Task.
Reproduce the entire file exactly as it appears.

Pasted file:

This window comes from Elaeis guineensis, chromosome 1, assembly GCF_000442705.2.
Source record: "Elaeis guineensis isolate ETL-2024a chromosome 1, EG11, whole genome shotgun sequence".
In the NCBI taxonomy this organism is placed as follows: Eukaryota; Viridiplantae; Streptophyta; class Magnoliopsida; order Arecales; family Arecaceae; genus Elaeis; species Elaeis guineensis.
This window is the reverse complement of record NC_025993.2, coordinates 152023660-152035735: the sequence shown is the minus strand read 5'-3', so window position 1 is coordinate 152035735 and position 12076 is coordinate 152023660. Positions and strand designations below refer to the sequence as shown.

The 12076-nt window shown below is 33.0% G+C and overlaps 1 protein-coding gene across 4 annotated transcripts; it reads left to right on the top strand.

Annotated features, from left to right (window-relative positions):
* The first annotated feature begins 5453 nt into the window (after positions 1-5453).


This window comes from Elaeis guineensis, chromosome 1, assembly GCF_000442705.2.
Source record: "Elaeis guineensis isolate ETL-2024a chromosome 1, EG11, whole genome shotgun sequence".
In the NCBI taxonomy this organism is placed as follows: Eukaryota; Viridiplantae; Streptophyta; class Magnoliopsida; order Arecales; family Arecaceae; genus Elaeis; species Elaeis guineensis.
This window is the reverse complement of record NC_025993.2, coordinates 152023660-152035735: the sequence shown is the minus strand read 5'-3', so window position 1 is coordinate 152035735 and position 12076 is coordinate 152023660. Positions and strand designations below refer to the sequence as shown.

The 12076-nt window shown below is 33.0% G+C and overlaps 1 protein-coding gene across 4 annotated transcripts; it reads left to right on the top strand.

Annotated features, from left to right (window-relative positions):
* The first annotated feature begins 5453 nt into the window (after positions 1-5453).